Reading: Romans 4:1-5, 13-17
If in fact, Abraham was justified by works, he had something to boast about-but not before God. What does scripture say? "Abraham believed God, and it was credited to him as righteousness." – Romans 4:2,3
Sure, there is truth to the saying, "God does not make junk!", yet, it is not like we are priceless museum pieces either. We are not ideal specimens. Certainly not scoring perfect 10's in all we do. Look at us! What a mess! No boasting here, that's for sure. Yet, we are not junk. How?
Martin Luther said, "God does not love us because of our worth. We are of worth because God loves us.” That is what turns us from junk to jewels. God loves us, we believe it and a big thing happens like what happened with Abraham. Righteousness! Now, that certainly sounds fancy; not junky at all. --Ruth Gates, "frequent" Camp Mount Luther Family Camper
Closing Prayer: Dear God, you see us differently than we see ourselves. May we believe in your love for us and therefore how in your eyes we have worth. Help us to look then with your eyes and see the worth of others. Thank you for your gift of righteousness. Wow! Looking good in your love. Amen.
Reading: Genesis 12:1-4a
As we began to pull away from the curb for a one-day excursion, I asked my wife, June, “Where are we going?” “Do you have the map?” When she said, “Just drive. I’ll tell you where to turn,” I literally stopped the car half way out into the driving lane. There was no way I was ready to just go and not know where we were going and how we were to get there. That should give you an idea about what challenges me in the lesson for today.
“Go…to the land that I will show you,” God tells Abram. “So Abram went,” the passage ends. No road map. No GPS. Just a promise of great blessings.
What do you think? How much of our life’s journey is by God’s promise and God’s GPS? There have been a few times when God and I agreed about the next step in my life’s journey. Other times, I ended up where God wanted me when I was very hesitant. This much I’ve learned: God gets us to where God wants us to be. Many times it’s through detours we set up. But, God always wins.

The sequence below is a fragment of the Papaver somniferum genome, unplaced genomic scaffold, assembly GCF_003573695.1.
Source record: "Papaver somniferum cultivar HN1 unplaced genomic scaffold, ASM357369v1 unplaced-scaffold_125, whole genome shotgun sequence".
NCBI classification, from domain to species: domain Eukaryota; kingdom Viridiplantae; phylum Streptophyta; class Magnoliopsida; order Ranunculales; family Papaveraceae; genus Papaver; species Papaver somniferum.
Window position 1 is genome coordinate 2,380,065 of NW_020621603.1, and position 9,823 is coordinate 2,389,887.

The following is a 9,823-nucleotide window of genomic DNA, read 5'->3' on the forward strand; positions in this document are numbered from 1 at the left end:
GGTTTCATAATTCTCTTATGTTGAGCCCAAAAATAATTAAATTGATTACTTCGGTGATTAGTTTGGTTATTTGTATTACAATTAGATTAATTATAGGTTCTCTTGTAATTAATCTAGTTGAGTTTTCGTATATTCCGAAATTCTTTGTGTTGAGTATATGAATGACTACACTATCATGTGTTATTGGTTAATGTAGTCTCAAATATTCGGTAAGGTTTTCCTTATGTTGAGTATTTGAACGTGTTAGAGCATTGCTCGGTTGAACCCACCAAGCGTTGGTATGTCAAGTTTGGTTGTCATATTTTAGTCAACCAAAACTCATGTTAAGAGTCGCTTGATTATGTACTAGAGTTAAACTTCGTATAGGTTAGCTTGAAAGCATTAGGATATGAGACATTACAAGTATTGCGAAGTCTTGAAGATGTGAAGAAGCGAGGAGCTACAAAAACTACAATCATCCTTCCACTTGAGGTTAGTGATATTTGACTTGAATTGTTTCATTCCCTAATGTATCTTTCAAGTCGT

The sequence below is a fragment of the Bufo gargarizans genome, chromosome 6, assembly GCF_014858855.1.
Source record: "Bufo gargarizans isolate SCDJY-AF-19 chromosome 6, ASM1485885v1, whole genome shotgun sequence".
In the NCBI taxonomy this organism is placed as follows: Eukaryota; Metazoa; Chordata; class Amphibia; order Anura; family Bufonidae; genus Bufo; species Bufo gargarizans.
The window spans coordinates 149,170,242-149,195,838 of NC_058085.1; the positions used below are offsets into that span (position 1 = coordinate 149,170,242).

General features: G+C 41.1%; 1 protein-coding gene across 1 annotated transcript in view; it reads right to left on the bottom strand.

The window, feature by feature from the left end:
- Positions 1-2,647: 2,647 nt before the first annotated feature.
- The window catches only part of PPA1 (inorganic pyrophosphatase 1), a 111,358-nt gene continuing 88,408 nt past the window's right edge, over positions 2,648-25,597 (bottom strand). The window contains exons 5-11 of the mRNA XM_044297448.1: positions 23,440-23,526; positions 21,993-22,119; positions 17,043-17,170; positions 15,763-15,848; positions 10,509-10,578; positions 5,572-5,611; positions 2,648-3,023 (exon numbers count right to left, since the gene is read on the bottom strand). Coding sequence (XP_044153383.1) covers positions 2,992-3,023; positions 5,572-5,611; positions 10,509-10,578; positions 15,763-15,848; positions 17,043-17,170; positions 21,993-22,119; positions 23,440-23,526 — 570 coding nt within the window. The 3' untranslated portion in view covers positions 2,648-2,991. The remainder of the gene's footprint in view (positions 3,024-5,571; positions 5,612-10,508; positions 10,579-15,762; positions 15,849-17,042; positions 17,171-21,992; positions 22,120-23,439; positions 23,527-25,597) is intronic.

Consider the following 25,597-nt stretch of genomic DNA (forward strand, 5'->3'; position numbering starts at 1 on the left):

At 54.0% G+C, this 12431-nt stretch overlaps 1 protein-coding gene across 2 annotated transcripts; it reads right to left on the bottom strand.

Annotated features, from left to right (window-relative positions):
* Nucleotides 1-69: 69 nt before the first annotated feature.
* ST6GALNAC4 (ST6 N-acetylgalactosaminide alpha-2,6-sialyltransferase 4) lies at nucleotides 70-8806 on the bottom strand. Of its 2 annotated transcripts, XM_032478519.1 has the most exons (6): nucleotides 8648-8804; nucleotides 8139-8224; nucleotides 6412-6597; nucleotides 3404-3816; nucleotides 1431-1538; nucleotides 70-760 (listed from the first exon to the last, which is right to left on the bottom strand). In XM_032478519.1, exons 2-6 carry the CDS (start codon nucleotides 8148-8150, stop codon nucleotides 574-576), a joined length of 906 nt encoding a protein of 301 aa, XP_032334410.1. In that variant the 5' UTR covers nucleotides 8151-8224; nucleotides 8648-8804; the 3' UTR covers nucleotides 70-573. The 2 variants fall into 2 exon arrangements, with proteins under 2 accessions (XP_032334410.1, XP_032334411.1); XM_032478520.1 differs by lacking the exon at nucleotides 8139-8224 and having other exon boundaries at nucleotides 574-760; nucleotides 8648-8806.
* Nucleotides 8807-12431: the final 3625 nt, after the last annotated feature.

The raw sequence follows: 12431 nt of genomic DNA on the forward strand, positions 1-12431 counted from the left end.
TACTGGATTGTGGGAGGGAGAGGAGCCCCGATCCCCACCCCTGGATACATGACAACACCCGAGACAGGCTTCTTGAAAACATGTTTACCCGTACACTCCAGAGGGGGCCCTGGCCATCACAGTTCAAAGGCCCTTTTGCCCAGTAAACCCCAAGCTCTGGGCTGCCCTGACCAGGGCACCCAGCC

So, why not just trust God in the first place? Go to the place that God shows us. That would probably save us a bunch of time and aggravation. But, here is the really good news—even when we resist God and go our own way, GOD EVENTUALLY GETS US WHERE GOD WANTS US. It's the best GPS there is.
By the way, June’s day was a great one. We ended up at New Hope, PA, after lunch at Brickerville Inn! Jim Bricker, Chaplain to Camp Mount Luther’s Summer Staff
Closing Prayer: This prayer has been helpful to me over the years:
O God, you have called your servants to ventures of which we cannot see the ending, by paths as yet untrodden, through perils unknown. Give us faith to go out whit good courage, not knowing where we go, but only that your hand is leading us and your love supporting us; through Jesus Christ our Lord. Amen
Reading: John 3: 1-17
In our readings for this Sunday, I see the theme of promises. God always fulfills God’s promises. The gospel reading today contains the verse that most feel sums up the whole scriptures in a succinct way: God loved us and sent Jesus so that we would believe and live with God forever.
I don’t remember when I memorized John 3: 16, but I know it was early in life. I’m sure we talked about it in Sunday School and my teachers probably worked with us to make sure we learned each word. John 3:16 is a verse, though, that people should not just learn by memory. It is one that should become part of who they are.